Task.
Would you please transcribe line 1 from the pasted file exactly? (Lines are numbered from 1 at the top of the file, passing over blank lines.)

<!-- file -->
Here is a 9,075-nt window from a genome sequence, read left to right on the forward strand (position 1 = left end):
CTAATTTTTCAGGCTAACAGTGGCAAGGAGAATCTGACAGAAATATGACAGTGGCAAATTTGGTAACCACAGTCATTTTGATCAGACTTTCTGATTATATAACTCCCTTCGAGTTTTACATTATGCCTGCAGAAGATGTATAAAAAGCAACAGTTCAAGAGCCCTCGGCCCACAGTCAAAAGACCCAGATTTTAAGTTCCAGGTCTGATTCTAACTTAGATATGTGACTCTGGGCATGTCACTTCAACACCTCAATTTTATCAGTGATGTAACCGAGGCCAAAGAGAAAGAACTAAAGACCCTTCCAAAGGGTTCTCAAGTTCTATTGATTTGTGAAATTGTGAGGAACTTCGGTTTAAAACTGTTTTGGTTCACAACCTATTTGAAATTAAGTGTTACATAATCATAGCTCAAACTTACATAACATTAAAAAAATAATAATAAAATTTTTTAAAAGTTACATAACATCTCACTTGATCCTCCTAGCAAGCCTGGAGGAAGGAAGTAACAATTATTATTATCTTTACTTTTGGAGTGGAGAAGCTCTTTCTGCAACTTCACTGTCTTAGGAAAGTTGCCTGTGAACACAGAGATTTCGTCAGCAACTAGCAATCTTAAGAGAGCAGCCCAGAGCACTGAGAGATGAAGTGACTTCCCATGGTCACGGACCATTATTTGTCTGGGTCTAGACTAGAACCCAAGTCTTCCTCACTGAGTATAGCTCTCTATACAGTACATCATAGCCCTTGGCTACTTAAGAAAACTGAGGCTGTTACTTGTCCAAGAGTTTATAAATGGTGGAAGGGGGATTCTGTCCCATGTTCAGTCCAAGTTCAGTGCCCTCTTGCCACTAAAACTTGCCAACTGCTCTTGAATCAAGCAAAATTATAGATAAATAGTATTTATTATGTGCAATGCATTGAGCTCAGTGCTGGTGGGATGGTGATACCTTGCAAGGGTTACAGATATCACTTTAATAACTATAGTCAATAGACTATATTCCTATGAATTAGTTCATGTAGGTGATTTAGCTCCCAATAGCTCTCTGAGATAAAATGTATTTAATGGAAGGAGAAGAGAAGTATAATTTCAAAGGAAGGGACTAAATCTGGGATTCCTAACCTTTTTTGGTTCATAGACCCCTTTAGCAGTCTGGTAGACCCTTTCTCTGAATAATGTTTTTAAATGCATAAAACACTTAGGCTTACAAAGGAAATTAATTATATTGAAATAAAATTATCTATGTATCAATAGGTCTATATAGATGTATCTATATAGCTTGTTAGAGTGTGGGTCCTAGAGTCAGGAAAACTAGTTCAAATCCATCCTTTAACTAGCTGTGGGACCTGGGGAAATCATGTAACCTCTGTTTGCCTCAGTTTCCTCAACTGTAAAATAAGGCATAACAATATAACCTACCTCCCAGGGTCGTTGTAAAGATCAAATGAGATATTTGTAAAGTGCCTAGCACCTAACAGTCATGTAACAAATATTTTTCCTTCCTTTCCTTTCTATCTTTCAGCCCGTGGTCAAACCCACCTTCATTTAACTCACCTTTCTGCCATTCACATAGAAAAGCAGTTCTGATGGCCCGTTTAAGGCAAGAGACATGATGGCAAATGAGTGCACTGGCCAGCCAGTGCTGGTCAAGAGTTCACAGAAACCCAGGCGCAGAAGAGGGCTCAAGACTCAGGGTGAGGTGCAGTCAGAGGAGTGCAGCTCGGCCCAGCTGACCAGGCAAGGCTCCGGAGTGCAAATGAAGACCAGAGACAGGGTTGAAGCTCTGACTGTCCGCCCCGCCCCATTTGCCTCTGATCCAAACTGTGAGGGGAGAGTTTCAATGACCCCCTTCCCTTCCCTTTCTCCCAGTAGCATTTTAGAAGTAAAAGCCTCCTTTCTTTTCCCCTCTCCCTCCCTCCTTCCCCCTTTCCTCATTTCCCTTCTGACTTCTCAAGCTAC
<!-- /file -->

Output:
Here is a 9,075-nt window from a genome sequence, read left to right on the forward strand (position 1 = left end):